Up and away

From Malcolm (ESA), NL on 8 April
Just leaving ESA in the Netherlands for my flight to Alert in northern Canada to start the campaign – which has to be one of the biggest I’ve organised in my 10 years at ESA.

Twin Otter (credits: DTU)

Twin Otter (credits: DTU)

The two planes we have dedicated to the campaign will arrive this weekend along with other team members from Europe and Canada. So, hopefully we’ll be kicking off with the first flights on Monday.

We’ve got a Twin Otter arriving from the Technical University of Denmark that carries the ASIRAS instrument. ASIRAS is an airborne instrument that was developed specifically to mimic the radar altimeter on the CryoSat satellite. In addition, we have a Basler-67 from the Alfred Wegner Institute, which is equipped with an electro-magnetic ice-thickness sensor.

So, while the planes take measurements from the air, team members will be out on the ice taking ground measurements. Apparently it’s about -30°, so it’s going to be a challenge.

I’ll be spending the two weeks out in Alert, based at a military centre. From there I’ll be covering the main activities before nipping back to NL for a week and then heading straight off to Greenland for another leg of the campaign.

NASA are already well into their IceBridge ice survey campaign and things seem to be going well with that. During the campaign, NASA is going to be carrying out several flights for us – underflying CryoSat. This is a great example of cooperation between our two space agencies.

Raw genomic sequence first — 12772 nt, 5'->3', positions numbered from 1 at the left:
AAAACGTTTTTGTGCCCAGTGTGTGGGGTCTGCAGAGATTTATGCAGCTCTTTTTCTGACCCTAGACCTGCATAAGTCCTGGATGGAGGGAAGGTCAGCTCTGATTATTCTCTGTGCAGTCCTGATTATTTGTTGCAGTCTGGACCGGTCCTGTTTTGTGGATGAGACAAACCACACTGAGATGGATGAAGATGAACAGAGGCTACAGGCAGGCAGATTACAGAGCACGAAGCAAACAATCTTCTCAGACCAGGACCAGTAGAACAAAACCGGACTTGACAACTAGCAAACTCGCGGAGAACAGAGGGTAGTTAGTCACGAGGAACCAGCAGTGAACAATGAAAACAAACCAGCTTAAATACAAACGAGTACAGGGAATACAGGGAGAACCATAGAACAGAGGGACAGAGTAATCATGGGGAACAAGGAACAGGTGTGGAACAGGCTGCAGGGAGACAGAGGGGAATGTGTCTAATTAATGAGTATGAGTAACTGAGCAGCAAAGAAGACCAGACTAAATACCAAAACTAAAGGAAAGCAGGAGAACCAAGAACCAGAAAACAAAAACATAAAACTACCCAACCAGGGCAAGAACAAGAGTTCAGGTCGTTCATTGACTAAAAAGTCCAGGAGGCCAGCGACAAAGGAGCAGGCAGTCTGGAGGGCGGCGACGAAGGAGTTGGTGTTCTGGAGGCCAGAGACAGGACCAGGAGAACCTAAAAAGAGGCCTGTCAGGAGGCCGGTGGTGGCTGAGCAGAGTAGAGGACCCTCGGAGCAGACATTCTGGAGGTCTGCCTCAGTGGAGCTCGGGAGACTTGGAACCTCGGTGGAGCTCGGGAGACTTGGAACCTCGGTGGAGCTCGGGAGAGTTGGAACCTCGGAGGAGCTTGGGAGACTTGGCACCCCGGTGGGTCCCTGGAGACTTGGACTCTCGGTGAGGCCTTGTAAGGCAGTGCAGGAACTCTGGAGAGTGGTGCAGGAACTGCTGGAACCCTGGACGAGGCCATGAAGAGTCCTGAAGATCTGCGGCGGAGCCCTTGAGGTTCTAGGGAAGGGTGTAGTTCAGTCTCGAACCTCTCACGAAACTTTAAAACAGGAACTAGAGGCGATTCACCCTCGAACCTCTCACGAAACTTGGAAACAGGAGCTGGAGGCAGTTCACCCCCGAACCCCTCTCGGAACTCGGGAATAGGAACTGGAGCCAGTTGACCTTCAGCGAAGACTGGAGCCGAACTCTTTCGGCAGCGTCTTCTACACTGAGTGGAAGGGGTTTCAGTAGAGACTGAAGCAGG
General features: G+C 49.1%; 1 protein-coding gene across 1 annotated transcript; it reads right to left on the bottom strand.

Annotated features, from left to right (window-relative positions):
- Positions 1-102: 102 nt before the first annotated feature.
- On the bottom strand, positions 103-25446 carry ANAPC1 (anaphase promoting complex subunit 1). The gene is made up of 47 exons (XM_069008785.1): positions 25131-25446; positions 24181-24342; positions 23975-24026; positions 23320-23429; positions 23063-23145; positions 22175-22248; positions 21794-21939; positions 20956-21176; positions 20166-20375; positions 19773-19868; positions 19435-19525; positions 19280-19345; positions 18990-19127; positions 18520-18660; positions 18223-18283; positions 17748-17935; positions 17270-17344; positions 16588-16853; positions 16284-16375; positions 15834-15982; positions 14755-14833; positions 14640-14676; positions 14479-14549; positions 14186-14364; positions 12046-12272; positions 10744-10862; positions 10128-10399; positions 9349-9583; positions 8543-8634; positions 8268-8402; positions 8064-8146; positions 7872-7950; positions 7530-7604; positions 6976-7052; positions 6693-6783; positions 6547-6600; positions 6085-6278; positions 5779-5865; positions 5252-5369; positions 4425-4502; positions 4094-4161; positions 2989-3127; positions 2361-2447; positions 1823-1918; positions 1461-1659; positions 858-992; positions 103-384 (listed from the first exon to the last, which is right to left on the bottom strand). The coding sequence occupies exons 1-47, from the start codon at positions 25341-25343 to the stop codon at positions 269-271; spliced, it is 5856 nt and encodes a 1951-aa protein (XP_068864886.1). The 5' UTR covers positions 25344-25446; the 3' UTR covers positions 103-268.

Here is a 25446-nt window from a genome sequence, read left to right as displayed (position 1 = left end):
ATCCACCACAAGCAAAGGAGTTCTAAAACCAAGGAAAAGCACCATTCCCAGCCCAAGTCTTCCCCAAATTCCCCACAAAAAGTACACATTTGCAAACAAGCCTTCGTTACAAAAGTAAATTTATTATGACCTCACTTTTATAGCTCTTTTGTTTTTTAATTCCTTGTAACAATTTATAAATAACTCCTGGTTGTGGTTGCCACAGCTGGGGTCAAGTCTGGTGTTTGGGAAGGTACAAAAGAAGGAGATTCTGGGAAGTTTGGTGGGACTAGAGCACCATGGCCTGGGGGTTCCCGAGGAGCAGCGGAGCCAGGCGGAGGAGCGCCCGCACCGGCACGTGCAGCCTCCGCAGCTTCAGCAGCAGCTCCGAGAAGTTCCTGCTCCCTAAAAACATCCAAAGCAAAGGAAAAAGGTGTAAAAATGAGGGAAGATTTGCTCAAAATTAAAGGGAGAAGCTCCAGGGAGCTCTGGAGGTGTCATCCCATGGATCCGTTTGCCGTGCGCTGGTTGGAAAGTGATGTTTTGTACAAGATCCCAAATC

I’m really looking forward to starting the campaign. It’s been a lot of work to organise – we have over 50 people participating from 15 organisations, not counting ESA. So, now actually getting off the ground marks a real milestone!



  • Thomas Winnacker says:

    Great campaign!

    Why do you use manned plane? Aren”t they very inefficient in a time when UAVs like a Global Hawk is available?

    • Mark Drinkwater says:

      Dear Thomas –
      Good point. Unlike the US, however, in Europe we do not have access to large UAVs such as Global Hawk for flying unmanned Arctic missions with our validation instrumentation. Whether or not achieved with UAVs, one also still requires “in-situ” measurement data to first quantify the uncertainties in the satellite (CryoSat) and airborne data – which is really the purpose of this Experiment. Hence people on the ground, and the human ability to respond to regional atmospheric conditions by optimising flight data acquisitions accordingly.

      European Space Agency (ESA) is teaming up with Danish, German, Canadian, UK programmes – and of course with US NASA IceBridge activities – to maximise the benefit of measurements using our combined instrumentation, both airborne and satellite-borne . The economy of scale helps achieve things which scientists from single nations are simply unable to do. At a time when the world’s attention is focused on Arctic climate impacts this really is a truly multinational endeavour to respond by quantifying Arctic ice changes.

  • R. Gates says:

    Thanks for opening up this blog. You’ve got an important and exciting job ahead. I know many professional scientists and those of us who are “armchair” followers of the sea ice, are anxiously awaiting the validation of CryoSat 2 data, and ultimately to getting the first highly detailed continuous measurements of arctic wide of sea ice thickness. The best of luck to you and your team.

  • Neven says:

    I second what R. Gates has said.

    Over on the Arctic Sea Ice blog there is and has been a lot of speculation on Arctic sea ice thickness and volume.

    Thanks for this great blog.

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